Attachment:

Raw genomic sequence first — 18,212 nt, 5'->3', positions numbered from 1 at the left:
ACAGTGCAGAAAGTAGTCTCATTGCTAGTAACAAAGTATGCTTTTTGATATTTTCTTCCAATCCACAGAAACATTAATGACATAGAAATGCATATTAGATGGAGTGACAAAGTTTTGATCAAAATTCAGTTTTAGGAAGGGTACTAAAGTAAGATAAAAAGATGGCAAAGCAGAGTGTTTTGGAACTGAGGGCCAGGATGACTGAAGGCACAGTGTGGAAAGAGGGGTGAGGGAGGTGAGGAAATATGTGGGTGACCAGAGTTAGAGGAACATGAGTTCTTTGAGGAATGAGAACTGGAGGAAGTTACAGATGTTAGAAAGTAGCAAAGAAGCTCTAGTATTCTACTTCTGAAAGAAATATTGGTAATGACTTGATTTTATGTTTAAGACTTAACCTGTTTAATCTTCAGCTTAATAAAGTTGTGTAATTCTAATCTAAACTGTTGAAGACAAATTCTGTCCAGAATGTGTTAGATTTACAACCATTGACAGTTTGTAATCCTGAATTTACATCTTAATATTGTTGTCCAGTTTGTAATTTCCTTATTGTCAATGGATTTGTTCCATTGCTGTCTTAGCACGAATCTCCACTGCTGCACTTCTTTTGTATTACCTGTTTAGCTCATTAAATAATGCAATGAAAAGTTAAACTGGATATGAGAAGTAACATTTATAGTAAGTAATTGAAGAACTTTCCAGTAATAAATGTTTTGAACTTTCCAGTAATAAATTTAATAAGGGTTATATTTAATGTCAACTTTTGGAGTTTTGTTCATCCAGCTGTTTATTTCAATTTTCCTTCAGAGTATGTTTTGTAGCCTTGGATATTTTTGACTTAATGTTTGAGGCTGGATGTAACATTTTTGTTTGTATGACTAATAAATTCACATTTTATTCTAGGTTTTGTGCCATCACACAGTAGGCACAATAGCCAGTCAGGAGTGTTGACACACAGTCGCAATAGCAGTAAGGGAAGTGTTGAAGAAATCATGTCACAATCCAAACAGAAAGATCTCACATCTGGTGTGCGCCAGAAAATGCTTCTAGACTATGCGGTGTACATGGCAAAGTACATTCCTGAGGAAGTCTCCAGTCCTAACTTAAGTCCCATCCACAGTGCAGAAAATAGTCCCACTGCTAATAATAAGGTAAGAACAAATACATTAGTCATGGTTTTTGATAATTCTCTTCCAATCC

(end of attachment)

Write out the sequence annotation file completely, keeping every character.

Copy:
Raw genomic sequence first — 18,212 nt, 5'->3', positions numbered from 1 at the left:
ACAGTGCAGAAAGTAGTCTCATTGCTAGTAACAAAGTATGCTTTTTGATATTTTCTTCCAATCCACAGAAACATTAATGACATAGAAATGCATATTAGATGGAGTGACAAAGTTTTGATCAAAATTCAGTTTTAGGAAGGGTACTAAAGTAAGATAAAAAGATGGCAAAGCAGAGTGTTTTGGAACTGAGGGCCAGGATGACTGAAGGCACAGTGTGGAAAGAGGGGTGAGGGAGGTGAGGAAATATGTGGGTGACCAGAGTTAGAGGAACATGAGTTCTTTGAGGAATGAGAACTGGAGGAAGTTACAGATGTTAGAAAGTAGCAAAGAAGCTCTAGTATTCTACTTCTGAAAGAAATATTGGTAATGACTTGATTTTATGTTTAAGACTTAACCTGTTTAATCTTCAGCTTAATAAAGTTGTGTAATTCTAATCTAAACTGTTGAAGACAAATTCTGTCCAGAATGTGTTAGATTTACAACCATTGACAGTTTGTAATCCTGAATTTACATCTTAATATTGTTGTCCAGTTTGTAATTTCCTTATTGTCAATGGATTTGTTCCATTGCTGTCTTAGCACGAATCTCCACTGCTGCACTTCTTTTGTATTACCTGTTTAGCTCATTAAATAATGCAATGAAAAGTTAAACTGGATATGAGAAGTAACATTTATAGTAAGTAATTGAAGAACTTTCCAGTAATAAATGTTTTGAACTTTCCAGTAATAAATTTAATAAGGGTTATATTTAATGTCAACTTTTGGAGTTTTGTTCATCCAGCTGTTTATTTCAATTTTCCTTCAGAGTATGTTTTGTAGCCTTGGATATTTTTGACTTAATGTTTGAGGCTGGATGTAACATTTTTGTTTGTATGACTAATAAATTCACATTTTATTCTAGGTTTTGTGCCATCACACAGTAGGCACAATAGCCAGTCAGGAGTGTTGACACACAGTCGCAATAGCAGTAAGGGAAGTGTTGAAGAAATCATGTCACAATCCAAACAGAAAGATCTCACATCTGGTGTGCGCCAGAAAATGCTTCTAGACTATGCGGTGTACATGGCAAAGTACATTCCTGAGGAAGTCTCCAGTCCTAACTTAAGTCCCATCCACAGTGCAGAAAATAGTCCCACTGCTAATAATAAGGTAAGAACAAATACATTAGTCATGGTTTTTGATAATTCTCTTCCAATCC